It is supposed to be over by now. Aiden isn’t supposed to be drowning in paperwork, trying to figure out how to placate the nobility, stirred up by the successful coup; he isn’t supposed to be helping to run the empire. All he wants is to be back in command of his men and protecting the people of the city. He’s an officer of the city watch, not a general, or a commander, and certainly not a clerk, choking on pens and ink. Unfortunately, nothing happened the way it was supposed to. Aiden and his fellow rebels were supposed to storm the castle, wrest the crown away from the regents, put the prince in his father’s throne, and then, magically, things would go back to normal. But the prince is dead, and so are the regents, and Aiden’s new normal leaves him with sleepless nights and a heavy heart.
A chance encounter with a would-be prostitute and his protector gives Aiden the chance to, finally, do some real, practical good in this world. Camden, with his enormous green eyes; sweet, innocent heart; and an education skilled enough to make him a perfect secretary, is almost a dream come true. The boy has been living on the streets, and his protector, Day, is eager to see him safe and in a good home. Camden, he tells Aiden, is … well, he’s too clumsy to be a thief, too gullible to be a conman, to gentle to be a thug, and frankly, he’s just not suited for a life of crime.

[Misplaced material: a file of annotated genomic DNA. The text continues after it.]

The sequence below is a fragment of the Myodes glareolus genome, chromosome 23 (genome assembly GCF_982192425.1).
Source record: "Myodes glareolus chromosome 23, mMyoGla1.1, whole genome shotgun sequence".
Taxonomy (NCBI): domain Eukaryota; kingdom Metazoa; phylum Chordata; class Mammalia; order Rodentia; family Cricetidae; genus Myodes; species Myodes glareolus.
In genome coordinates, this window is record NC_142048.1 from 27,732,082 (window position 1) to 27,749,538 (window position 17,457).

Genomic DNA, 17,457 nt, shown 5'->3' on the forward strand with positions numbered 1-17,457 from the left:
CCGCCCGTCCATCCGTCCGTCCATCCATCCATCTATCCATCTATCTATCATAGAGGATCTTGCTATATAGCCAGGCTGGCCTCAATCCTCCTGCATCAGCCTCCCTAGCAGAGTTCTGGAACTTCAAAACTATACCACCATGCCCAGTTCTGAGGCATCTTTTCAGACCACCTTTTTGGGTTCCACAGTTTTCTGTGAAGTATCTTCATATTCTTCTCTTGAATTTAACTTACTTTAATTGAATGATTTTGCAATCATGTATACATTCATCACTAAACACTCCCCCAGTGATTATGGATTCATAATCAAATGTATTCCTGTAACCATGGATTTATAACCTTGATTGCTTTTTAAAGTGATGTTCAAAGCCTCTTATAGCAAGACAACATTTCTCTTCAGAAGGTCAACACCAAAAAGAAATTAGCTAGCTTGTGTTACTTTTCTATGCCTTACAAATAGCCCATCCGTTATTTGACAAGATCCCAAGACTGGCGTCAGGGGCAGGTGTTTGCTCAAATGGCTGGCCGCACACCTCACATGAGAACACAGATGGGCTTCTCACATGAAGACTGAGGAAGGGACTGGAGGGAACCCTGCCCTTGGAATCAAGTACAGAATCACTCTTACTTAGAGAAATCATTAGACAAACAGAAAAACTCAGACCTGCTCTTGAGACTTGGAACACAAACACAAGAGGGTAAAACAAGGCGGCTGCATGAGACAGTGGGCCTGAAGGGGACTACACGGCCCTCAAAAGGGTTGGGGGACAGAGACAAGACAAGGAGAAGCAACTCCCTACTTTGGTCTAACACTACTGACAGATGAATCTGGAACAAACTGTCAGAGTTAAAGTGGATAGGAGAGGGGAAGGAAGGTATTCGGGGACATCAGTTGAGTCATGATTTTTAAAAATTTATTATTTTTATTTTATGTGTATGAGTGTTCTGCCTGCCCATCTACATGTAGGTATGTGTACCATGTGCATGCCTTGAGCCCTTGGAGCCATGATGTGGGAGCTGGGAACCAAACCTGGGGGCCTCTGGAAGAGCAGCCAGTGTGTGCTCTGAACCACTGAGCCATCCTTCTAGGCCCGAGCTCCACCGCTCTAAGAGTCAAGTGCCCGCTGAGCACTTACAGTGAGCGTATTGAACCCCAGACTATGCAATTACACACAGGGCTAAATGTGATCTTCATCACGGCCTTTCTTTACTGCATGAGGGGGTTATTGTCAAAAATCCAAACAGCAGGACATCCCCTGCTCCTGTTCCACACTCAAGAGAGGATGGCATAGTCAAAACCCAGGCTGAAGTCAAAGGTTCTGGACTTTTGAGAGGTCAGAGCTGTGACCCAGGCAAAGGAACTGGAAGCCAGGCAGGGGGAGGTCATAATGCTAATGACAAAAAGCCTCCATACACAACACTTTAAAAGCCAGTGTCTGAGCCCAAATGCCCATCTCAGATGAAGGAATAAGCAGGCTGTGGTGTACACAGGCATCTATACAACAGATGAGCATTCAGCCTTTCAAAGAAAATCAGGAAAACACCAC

This is a pleasant, straight-forward story with likable, sweet characters who only want to do good. Aiden comes from good blood, but has no interest in politics. What he wants is to be a city guard, to stop crime, clean up the streets, and keep law and order so that the average, every day citizens can go about their lives without fear. He’s kind, perceptive, but not overly complex. Like Camden, Aiden is too nice for politics, and loyal to a fault. And the more he gets to know Camden, the more he wants to help the boy.
Camden’s parents were abusive and cruel, and Camden — somehow — managed to be a nice person despite it. If it weren’t for Day, he’d starve, unable to earn or steal enough money to pay his share into the common pool that the undesirables in the slums use for the common good. He tried being a lookout, but got distracted trying to help a lost child. He can’t bring himself to do anyone any harm, and even though Day has made it clear he’ll protect him, Cam needs to do his part. Hence trying to be a prostitute, even though the idea makes him ill.
Is it any wonder Day saw Aiden — a soft touch almost as soft as Camden — and quickly put the two of them together? Day is, on one hand, kind and protective. On the other, ruthless and unforgiving. He has no romantic interest in Cam, who he sees as more of a sibling, and it’s Day that Camden turns to when he needs help.
There are a few fairytale-esque twists and turns here, including a missing prince, but the main story revolves around a string of children who are forced into prostitution. There is no graphic depiction of violence or assault, and the children are only used as a plot contrivance. There is, however, the requisite happy ending, and over all this is a light and easy read.